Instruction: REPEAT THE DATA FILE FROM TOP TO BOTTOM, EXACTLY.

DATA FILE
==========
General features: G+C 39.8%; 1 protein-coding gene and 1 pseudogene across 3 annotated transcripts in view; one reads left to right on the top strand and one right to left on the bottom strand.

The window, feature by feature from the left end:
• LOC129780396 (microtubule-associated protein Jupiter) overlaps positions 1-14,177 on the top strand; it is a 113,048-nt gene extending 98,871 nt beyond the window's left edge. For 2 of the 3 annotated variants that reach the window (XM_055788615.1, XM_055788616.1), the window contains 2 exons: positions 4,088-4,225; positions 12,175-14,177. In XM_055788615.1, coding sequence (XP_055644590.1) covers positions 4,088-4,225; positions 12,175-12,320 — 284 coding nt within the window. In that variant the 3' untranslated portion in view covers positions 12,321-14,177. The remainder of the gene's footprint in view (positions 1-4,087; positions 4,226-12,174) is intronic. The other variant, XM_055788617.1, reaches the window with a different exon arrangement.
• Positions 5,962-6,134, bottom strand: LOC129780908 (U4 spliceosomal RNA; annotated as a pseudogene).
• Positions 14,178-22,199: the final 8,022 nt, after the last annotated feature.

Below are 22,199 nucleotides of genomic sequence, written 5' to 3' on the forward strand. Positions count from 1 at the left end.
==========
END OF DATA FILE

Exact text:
General features: G+C 39.8%; 1 protein-coding gene and 1 pseudogene across 3 annotated transcripts in view; one reads left to right on the top strand and one right to left on the bottom strand.

The window, feature by feature from the left end:
• LOC129780396 (microtubule-associated protein Jupiter) overlaps positions 1-14,177 on the top strand; it is a 113,048-nt gene extending 98,871 nt beyond the window's left edge. For 2 of the 3 annotated variants that reach the window (XM_055788615.1, XM_055788616.1), the window contains 2 exons: positions 4,088-4,225; positions 12,175-14,177. In XM_055788615.1, coding sequence (XP_055644590.1) covers positions 4,088-4,225; positions 12,175-12,320 — 284 coding nt within the window. In that variant the 3' untranslated portion in view covers positions 12,321-14,177. The remainder of the gene's footprint in view (positions 1-4,087; positions 4,226-12,174) is intronic. The other variant, XM_055788617.1, reaches the window with a different exon arrangement.
• Positions 5,962-6,134, bottom strand: LOC129780908 (U4 spliceosomal RNA; annotated as a pseudogene).
• Positions 14,178-22,199: the final 8,022 nt, after the last annotated feature.

Below are 22,199 nucleotides of genomic sequence, written 5' to 3' on the forward strand. Positions count from 1 at the left end.